Travel writer Jamie Pearson and her family pose during one of their many road trip family vacations. Pearson’s favourite road trip tip is to play audio books to pass the time. // Road trip(Jamie Pearson)

Life may be a highway, but when you're on the road with cranky kids in the back seat, the last thing parents want to do is ride it all night long.

That's why Tobie Smith has drawn up a road trip war plan with military-like precision to help her and her husband get through a cross-country drive that will span 8, 370 km, 11 states, and 26 days with their boys -- intact. Her strategy is impressive. It involves everything from cookie sheets-turned-lap desks, zip-lock-bagged outfits for her boys -- seven-year-old Max, and five-year-old Sam -- and a cache of daily gifts for good behaviour as a pre-emptive strike against backseat mutiny.

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"I don't usually believe in bribery and the reward system, but for 26 days, I'm making an exception," said the 37-year-old Missouri mom.

Being flexible is one of the most important survival techniques to a successful, family road trip, experts say. Meltdowns can be avoided -- or at least reduced -- if parents get their children involved in the planning process from the get-go, says Suzanne Rowan Kelleher, co-founder of WeJustGotBack.com, a family travel website. Get the kids invested in the trip. Show them the route you'll be taking on the map, for example, and research roadside attractions along the way together, she says.

"Road trips are a great opportunity to teach the kids that it's about the destination, not just the journey," she said.

It's a strategy Smith, a high school guidance counsellor, has been employing in the months leading up to her family's summer road trip odyssey from Missouri to California and Texas. Every day her boys attend "adventure school" in their parents' bedroom, where mom has hung up a large U.S. map on the wall. The kids pick a different state to talk about and have even penned songs for each of them. Smith will also provide a printout of the U.S. map for the kids, so that they can colour in each state as they pass through.

The map is just one element of her homemade car kits. Cookie sheets are used as a lap desk. It's a natural canvas for magnetic toys and acts both as a writing desk and a food table. A file folder attached to the back of the sheet holds the kids' colouring sheets and maps and the whole thing slides in nicely between the door and the seat.
Dry-erase markers also adhere to the tray with magnetic tape, so that mom and dad don't have to climb over the backseat to hunt down escapee markers along the way.

But not everything has to be so elaborate. Toronto-based travel writer Kate Pocock remembers a family road trip in which a simple tape recorder and microphone occupied her three kids for hours, while en route to see the grandparents in Gatineau, Que. It was all very impromptu, she remembers, as the kids simulated a mock radio show. One was the news anchor, another a reporter, and the youngest appointed the weather girl. They took turns interviewing each other and made up segments like science and headline news.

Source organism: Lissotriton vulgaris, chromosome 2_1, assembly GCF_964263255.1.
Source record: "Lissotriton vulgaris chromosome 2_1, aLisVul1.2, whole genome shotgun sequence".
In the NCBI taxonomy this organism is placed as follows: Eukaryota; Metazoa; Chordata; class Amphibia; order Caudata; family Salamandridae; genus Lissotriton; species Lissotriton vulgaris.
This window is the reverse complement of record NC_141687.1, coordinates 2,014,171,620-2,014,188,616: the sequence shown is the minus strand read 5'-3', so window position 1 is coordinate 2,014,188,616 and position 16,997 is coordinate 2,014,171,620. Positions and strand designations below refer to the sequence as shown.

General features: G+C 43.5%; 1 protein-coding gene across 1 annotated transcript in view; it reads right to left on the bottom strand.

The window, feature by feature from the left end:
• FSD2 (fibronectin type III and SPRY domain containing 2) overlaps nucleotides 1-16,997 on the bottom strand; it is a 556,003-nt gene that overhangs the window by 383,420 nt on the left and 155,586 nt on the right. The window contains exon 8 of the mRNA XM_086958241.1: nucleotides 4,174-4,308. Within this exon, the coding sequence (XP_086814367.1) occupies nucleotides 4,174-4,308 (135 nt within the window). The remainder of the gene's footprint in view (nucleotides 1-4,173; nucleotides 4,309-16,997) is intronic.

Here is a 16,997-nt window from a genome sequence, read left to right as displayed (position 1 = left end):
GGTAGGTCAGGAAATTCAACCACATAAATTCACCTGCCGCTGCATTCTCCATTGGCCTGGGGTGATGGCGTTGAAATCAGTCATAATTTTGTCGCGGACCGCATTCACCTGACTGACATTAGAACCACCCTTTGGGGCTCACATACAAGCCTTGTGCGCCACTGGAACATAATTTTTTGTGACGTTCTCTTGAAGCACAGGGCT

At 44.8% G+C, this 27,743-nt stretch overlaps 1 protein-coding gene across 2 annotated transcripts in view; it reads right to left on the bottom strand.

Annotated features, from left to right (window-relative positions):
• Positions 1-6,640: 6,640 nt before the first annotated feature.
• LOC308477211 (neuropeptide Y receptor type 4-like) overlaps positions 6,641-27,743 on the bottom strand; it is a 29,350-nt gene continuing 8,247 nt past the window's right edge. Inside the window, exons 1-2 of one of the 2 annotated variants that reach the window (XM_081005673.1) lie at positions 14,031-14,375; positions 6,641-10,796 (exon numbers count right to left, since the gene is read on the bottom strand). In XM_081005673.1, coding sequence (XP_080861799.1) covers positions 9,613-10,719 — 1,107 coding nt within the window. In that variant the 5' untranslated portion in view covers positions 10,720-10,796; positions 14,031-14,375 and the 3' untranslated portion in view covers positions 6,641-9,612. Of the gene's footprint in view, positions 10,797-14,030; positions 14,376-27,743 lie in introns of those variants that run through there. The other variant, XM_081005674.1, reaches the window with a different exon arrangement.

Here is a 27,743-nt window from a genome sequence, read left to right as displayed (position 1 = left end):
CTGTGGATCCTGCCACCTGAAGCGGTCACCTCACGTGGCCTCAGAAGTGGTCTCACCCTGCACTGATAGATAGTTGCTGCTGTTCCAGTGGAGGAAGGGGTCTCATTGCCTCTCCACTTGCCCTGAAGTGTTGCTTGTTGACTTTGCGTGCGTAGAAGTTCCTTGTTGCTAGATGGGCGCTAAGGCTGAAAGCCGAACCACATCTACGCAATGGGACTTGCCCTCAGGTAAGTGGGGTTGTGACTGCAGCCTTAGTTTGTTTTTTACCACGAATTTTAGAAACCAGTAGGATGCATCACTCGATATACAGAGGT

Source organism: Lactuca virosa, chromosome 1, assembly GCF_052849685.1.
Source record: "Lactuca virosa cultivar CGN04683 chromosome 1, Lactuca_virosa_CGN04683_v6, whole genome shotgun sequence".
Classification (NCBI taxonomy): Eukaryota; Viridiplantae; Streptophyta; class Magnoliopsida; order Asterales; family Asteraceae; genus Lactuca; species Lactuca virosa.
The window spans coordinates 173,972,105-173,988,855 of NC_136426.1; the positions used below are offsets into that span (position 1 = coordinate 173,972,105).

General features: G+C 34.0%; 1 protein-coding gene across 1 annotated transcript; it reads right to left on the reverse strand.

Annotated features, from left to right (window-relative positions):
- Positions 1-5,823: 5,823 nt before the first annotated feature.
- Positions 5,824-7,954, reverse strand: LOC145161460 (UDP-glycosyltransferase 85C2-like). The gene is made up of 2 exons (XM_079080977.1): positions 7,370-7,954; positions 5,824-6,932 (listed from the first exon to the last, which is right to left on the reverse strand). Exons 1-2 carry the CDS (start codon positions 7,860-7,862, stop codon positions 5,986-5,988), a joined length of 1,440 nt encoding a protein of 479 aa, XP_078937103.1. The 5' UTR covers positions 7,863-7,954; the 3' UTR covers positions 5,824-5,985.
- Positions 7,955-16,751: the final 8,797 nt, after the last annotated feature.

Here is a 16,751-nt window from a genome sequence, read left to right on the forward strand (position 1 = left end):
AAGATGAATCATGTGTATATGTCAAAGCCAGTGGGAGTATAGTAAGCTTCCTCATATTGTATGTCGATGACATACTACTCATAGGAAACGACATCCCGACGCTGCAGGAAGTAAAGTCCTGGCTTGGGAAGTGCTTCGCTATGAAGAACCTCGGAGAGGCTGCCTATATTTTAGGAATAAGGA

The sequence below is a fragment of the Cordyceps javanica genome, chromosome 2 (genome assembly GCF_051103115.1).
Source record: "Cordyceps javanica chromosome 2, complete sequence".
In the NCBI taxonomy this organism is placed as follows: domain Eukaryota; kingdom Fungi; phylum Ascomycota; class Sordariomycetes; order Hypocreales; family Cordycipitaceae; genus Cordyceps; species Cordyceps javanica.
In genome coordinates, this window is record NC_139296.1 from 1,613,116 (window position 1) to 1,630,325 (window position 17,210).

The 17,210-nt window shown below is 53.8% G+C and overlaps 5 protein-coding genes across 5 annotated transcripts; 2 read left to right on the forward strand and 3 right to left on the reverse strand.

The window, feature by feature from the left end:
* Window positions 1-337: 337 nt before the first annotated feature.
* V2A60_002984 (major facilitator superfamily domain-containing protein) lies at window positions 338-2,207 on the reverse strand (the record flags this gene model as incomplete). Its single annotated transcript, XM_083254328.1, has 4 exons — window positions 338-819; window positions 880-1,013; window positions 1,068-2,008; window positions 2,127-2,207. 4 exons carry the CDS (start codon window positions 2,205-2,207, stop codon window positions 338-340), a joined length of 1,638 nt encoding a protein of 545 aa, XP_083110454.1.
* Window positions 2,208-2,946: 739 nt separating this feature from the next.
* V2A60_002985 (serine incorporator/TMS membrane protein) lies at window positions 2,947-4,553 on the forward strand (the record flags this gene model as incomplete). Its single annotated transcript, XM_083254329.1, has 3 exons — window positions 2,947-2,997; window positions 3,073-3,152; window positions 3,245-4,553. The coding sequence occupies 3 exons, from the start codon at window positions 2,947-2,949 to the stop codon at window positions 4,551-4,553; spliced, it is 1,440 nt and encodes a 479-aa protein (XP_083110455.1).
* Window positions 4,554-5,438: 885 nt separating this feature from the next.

"In the end it was fun for the grandparents because they got to hear a play by play of what they had seen during the trip," said Pocock, author of Fodor's Around Toronto with Kids.

Jamie Pearson, of TravelSavvyMom.com, swears by audio books as a no-fuss way to entertain the family during long car rides.

"You can get them for free at the library and they keep the kids happier and quieter than DVDs," she said from California. "Harry Potter and the Goblet of Fire was 17 hours of listening and everyone was interested."

While every family is different and some kids more tolerant of long rides than others, experts also recommend making regular stops to let the kids run around before they self-combust. One of Kelleher's favourite road trip tips is to stop at hotel chains off highway exits for bathroom breaks rather than filthy gas stations.

And while you may not be able to head off sibling squabbles, Smith has devised a way to try and keep everyone happy for at least an hour a day.

"Both will get one hour of being in charge -- within reason," she said.

For example, they'll get to choose what DVD movie they want to see, and what music to play in the car. Everyone has a folder on the family iPod of their music choices. And while no one else likes hip hop, come Max's turn, the family car will be blaring 50 Cent, Kanye West, and Run-D.M.C.

Kelleher also recommends that parents create a wish list of things each family member wants to see or do during the trip. That way, everyone gets a turn and you minimize the "it's not fair's."

"It teaches the kids about democracy," she said. "It's teaching mutual respect for each other's choices."

Here are a few mommy tips on how to survive your family road trip this summer -- and live to tell the tale.

  • Bring an arsenal of simple toys and diversions to keep the kids happy. They could include: A tape recorder, pipe cleaners to make fun shapes, audio books, chalk for pavement hopscotch during bathroom breaks, new, unread books, small dollar store gifts for good behaviour.
  • Use hotel chain lobbies for bathroom breaks instead of gas stations
  • Try to plan roadside picnics at parks along the way and minimize fast foods
  • Make regular stops and try to refrain from being too destination and goal-oriented during the trip
  • Try to start the trip either early in the morning or late at night during bedtime hours so the kids can sleep most of the way. This makes for a quiet, peaceful start to the trip for mom and dad.
  • Zip-lock bags are your friend. Put each outfit in a bag (including underwear and socks) so that at hotel stops, late at night, you just have to pull out a bag of clothing instead of the whole suitcase.